Casamento explained the challenge of this was that each triangle on each shell was a different length as was the distance between each LED. After racking up many hours on a spreadsheet, he came up with a plan to add extension leads ranging from 2m to 8m, pre-commission each fitting of each run at the factory and provide detailed instructions for the installation team. A ‘plug and play’ approach was important as the installation was to be undertaken by abseilers who were not necessarily qualified electricians. This meticulous planning and documentation by Casamento and Lightmoves Technical Director Andrew Sherar ensured the success of the installation.

“Andrew and I spent a lot of time documenting it properly and we had all the documentation completed well ahead of the installation. We knew exactly what the bracket was, how it was going to be attached, how the runs would go, which leads to use between each LED for each particular shell. We spent months painstakingly designing and prototyping in preparation for the install so we knew we could get everything up on the roof and done in time,” revealed Casamento.

Plant rooms are located at each corner of the roof. Each has an Enttec Datagate Mk2 Art-Net to DMX converter feeding five Enttec RDS8 data splitters. A fibre line runs from each plant room back to the stadium’s central control room where the LED system is operated from a simple control widget designed by Lightmoves. The widget is used to trigger specially commissioned video content as well as an easily customisable template to allow the LED colour to be changed to complement specific events.

As the roof LED system is going to be used for a long time, and mostly by people with no system training and not the slightest interest in reading the extensive system documentation required in the supply contract, all control screens are simple and contain step-by-step instructions for every occasion.


Content for the LEDs is programmed using pixel mapping via coolux Pandoras Box, effectively treating the LEDs as a 1544-pixel low-resolution video screen. Two artists have been engaged to design video content to suit the pixel mapping in Pandoras Box. Both Alexander Knox and Bruce Ramus have experience providing video media to be rendered onto LEDs – Knox’s experience in kinetic sculptures and light installations such as ‘Maxims of Behaviour’, an LED installation on Melbourne’s Royal Mail House building [see Issue 6], and Ramus’ experience in producing advanced media experiences and large-format projections for architectural and theatrical environments, made them ideally suited to this project.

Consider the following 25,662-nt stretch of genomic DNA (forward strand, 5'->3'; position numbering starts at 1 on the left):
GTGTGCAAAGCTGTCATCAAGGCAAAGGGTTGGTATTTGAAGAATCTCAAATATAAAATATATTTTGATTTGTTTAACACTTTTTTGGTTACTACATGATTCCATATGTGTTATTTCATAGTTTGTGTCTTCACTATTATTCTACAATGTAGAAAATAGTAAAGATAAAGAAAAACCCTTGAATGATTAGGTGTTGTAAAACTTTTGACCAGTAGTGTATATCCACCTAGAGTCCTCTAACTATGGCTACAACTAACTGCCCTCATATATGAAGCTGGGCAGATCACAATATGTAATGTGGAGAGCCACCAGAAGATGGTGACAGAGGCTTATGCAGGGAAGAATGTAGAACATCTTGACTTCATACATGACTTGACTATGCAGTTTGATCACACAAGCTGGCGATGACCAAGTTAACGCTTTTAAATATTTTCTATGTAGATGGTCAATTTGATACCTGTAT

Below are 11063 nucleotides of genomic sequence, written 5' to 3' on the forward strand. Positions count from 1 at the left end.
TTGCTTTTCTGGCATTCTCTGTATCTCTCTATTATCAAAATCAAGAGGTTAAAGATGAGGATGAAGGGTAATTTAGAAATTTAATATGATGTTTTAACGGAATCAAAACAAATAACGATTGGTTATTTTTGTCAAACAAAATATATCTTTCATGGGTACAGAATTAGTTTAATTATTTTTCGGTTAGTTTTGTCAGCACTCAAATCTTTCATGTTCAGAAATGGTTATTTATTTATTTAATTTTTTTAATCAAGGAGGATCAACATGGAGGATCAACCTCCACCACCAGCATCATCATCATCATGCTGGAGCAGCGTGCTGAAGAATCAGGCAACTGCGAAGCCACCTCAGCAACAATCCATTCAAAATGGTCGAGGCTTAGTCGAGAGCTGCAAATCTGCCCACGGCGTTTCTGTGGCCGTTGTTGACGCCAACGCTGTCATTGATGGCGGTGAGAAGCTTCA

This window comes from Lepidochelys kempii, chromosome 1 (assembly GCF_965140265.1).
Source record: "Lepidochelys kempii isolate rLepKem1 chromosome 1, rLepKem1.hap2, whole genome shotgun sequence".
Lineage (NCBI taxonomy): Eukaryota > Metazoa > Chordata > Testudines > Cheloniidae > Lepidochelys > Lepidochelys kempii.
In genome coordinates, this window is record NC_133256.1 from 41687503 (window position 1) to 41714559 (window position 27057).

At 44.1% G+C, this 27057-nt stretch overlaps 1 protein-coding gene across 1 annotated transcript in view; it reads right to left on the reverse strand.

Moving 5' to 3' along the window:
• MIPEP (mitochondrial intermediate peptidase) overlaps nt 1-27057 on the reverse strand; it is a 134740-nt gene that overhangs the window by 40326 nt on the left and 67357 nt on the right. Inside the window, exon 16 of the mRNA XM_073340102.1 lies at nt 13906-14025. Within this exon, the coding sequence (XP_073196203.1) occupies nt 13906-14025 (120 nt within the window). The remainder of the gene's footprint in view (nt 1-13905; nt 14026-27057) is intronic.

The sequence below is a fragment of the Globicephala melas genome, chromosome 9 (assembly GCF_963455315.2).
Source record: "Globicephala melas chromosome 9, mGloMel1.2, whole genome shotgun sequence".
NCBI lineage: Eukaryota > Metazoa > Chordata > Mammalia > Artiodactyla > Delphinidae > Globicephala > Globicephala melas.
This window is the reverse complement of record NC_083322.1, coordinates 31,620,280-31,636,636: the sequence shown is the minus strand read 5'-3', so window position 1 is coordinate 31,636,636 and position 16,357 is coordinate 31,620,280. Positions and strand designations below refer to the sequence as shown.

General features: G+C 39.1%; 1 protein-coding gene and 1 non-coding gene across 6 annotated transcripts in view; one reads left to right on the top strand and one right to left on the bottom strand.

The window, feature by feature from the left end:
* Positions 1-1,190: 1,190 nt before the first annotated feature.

“The two artists had to come up with video content to suit the pixel mapping in Pandora’s Box and that’s how we’ve programmed it. We’ve employed Lyndon Gare to be our programmer and liaise with the artists and he’s done an amazing job. Test LEDs have been set up in our commissioning room so that the artists can test their content and see how the colours render on the actual LEDs. Already there are dozens and dozens of shows – there is artwork specific for Melbourne Storm and Melbourne Victory, Australian green and gold, and each program begins with an indigenous artwork,” explained Casamento.


Recalling the first time he saw the finished stadium lit up, Casamento says he was lost for words.

“I remember standing in Gosch’s Paddock, seeing it come alive for the first time, it was incredible. You never forget those moments – they’re the moments that make all the hard work worth it. I consider myself extraordinarily lucky because not many people get to do projects on this scale and I’ve managed to do a couple now. I’m always humbled by the experience, and I’m so proud of this one because it’s a Melbourne-made solution for Melbournians using Victorian tax-payers’ money.”

Courtesy: Rutledge Engineering
Photographer: Joe Casamento


Each Pixel P9 node is 130mm diameter by 39.5mm high, encased in black aluminium housing and weighs around 1kg. A custom articulated bracket was developed by Grocon in order to attach the nodes so that they’re flush with the roofline, an important factor considering cleaners and maintenance staff would have access to the roof. By placing a fitting in each panel intersection across the 20 shells, the 1544 individual Pixel P9 LED nodes delicately trace the curves and accentuate the sculptural quality of the stadium’s shells. 

Fully outdoor rated (IP67), the fixtures can operate in temperatures from -15˚C to +50˚C and using a Remote Device Management (RDM) system running over DMX, thermal sensors within each node send readings back to the control room so that if ambient temperatures are outside of the unit’s tolerance, the current to each fitting can be reduced to avoid overheating. The RDM system can also provide simple diagnostics such as fixture IDs, DMX data addressing and current operating temperature.


AAMI Park: www.aamipark.com.au
Rutledge Engineering: (03) 9488 1500 or www.rutledge.com.au
Production Audio Services (EAW, Powersoft): (03) 9264 8000 or www.productionaudio.com.au
KLM Group (Electrical & Communications Contractor): (03) 9320 3444  or www.klmgroup.com.au
Electrolight: (03) 9670 2694 or www.electrolight.com.au
Lightmoves: (03) 9701 2500 or www.lightmoves.com
Space Cannon Australia: (03) 9486 5366 or www.spacecannon.com.au
Show Technology (Pandora’s Box): (02) 9748 1122 or www.showtech.com.au
Enttec (DMX distribution): (03) 9763 5755 or www.enttec.com
Philips Lighting (Luxeon LEDs): www.lighting.philips.com.au
Grocon: www.grocon.com.au
Major Projects Victoria: www.majorprojects.vic.gov.au
Cox Architects: www.coxarchitecture.com.au
Bosch: (02) 9683 4852 or www.boschsecurity.com.au